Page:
jan1978volxi#2African Arts, Volume XI, Issue Number 02. January 1978.
Traditional Ndebele Beadwork.
Top Left: “A woman wearing her mapoto stands before the brightly colored murals of her house.”
Top Right: “An elderly woman wearing a Linaga decorated with a broad strip of small white beads. It has designs in the traditional red-blue-green-orange color combination.”
Bottom Right: “A maiden poses with her mother’s magnificently beaded blanket. The predominance of blue, green and black beads indicates its recent vintage.”
Photos by Suzanne Priebatsch & Natalie Knight.

African Arts, Volume X, Issue Number 02. January 1977. "Birthday for African Arts and the united States Bicentennial." Tito Zungu, South Africa. Ballpoint pen and koki pen on paper. 20 cm x 25 cm.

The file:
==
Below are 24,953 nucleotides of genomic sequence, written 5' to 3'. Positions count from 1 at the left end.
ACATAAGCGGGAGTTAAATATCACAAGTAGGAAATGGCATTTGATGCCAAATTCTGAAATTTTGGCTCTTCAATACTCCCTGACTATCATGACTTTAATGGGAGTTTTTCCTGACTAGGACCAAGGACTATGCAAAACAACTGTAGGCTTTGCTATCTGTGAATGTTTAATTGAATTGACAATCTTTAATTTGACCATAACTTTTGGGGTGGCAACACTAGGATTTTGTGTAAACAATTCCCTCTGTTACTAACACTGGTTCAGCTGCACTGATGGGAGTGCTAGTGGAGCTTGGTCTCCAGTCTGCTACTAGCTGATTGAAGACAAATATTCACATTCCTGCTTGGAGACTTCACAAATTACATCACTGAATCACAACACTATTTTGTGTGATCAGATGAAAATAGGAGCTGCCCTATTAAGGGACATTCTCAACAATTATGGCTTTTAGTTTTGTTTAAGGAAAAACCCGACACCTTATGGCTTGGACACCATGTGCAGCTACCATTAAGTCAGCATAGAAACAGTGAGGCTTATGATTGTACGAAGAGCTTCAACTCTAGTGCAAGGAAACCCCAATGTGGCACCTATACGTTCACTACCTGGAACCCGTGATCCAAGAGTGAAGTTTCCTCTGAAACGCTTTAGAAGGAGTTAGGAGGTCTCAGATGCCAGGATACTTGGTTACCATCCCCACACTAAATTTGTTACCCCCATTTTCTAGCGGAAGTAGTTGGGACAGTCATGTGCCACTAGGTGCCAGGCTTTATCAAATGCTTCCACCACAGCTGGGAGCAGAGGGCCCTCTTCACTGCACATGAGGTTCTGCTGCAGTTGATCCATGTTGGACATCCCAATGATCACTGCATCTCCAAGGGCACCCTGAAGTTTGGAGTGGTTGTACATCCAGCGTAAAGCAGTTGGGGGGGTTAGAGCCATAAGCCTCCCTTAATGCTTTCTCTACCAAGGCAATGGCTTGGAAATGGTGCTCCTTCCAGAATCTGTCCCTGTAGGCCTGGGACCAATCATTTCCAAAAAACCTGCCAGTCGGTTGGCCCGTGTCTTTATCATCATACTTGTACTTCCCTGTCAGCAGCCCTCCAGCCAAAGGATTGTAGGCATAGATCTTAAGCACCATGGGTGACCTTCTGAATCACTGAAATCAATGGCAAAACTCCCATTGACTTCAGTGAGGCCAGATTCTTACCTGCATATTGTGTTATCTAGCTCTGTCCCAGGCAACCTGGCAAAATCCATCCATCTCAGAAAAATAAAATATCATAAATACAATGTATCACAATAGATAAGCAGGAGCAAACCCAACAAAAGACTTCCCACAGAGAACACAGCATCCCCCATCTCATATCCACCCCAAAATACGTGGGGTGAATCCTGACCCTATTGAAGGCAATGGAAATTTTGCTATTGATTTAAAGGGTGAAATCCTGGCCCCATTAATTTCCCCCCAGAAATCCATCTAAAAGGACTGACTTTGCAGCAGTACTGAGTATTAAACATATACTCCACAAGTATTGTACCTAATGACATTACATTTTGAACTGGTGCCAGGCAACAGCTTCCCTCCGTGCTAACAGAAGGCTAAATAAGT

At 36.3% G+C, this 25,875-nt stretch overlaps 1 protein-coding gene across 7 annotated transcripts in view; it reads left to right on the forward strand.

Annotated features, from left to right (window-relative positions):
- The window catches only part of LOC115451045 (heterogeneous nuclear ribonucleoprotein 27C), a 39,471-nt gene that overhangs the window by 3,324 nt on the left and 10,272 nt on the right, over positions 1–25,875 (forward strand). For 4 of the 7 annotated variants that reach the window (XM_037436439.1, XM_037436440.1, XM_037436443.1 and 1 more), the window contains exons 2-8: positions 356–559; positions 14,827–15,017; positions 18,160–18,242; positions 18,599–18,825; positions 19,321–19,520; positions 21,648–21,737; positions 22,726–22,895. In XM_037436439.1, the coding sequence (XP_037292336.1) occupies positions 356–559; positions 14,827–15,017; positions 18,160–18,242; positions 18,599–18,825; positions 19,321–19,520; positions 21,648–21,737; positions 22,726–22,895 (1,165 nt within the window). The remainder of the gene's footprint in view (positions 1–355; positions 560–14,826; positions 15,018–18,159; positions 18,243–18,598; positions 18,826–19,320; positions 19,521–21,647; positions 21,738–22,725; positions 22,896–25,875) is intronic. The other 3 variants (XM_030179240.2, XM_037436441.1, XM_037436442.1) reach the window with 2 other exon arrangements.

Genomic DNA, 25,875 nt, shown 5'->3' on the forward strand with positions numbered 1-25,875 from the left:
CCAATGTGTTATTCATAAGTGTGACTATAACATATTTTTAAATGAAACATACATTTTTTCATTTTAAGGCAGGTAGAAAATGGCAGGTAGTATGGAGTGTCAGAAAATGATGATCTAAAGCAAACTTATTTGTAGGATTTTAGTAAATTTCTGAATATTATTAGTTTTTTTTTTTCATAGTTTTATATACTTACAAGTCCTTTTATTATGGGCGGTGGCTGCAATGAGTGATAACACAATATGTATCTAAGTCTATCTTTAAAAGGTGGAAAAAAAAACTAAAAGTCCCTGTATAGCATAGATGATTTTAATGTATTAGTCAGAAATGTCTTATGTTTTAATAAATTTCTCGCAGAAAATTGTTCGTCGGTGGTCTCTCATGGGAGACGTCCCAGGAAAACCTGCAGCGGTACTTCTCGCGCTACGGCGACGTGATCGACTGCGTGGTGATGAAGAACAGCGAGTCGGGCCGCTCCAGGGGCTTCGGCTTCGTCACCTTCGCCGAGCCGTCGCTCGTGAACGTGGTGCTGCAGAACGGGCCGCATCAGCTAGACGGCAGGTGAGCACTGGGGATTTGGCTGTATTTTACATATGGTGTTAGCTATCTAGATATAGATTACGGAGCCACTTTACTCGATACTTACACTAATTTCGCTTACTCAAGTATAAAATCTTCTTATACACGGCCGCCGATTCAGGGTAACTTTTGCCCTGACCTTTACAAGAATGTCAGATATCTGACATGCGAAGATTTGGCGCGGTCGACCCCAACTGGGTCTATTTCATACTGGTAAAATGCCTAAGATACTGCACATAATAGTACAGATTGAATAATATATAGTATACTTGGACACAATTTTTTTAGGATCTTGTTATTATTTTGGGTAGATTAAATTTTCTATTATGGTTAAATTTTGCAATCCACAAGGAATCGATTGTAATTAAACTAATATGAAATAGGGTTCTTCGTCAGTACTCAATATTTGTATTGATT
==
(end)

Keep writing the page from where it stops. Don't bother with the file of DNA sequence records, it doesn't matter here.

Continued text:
African Arts, Volume X, Issue Number 02. January 1977.
“Birthday for African Arts and the united States Bicentennial.” Tito Zungu, South Africa. Ballpoint pen and koki pen on paper. 20 cm x 25 cm.

African Arts, Volume X, Issue Number 02. January 1977. Right: "Flower composition between door and window painted to represent formalized leaves. Xhosa, near Assegai Bush, Cape Province." Left: "Litema motif. Sotho, near Kroonstad, orange free state.

African Arts, Volume X, Issue Number 02. January 1977.
Right: “Flower composition between door and window painted to represent formalized leaves. Xhosa, near Assegai Bush, Cape Province.”
Left: “Litema motif. Sotho, near Kroonstad, orange free state.”

African Arts, Volume XI, Issue Number 03. April 1978. "The idean lyawo, described by some as reprseenting a bride or wife, who exudes quiet dignity and refinement in her dance and costume. Her body is enveloped in folds of costly fabric, and her elaborate hairstyle is bedecked with silver and gold. Iyawo's facial features are rendered in appliqued red cloth bisected by shiny zippers." IIaro, Nigeria. Photo: Henry John Drewal.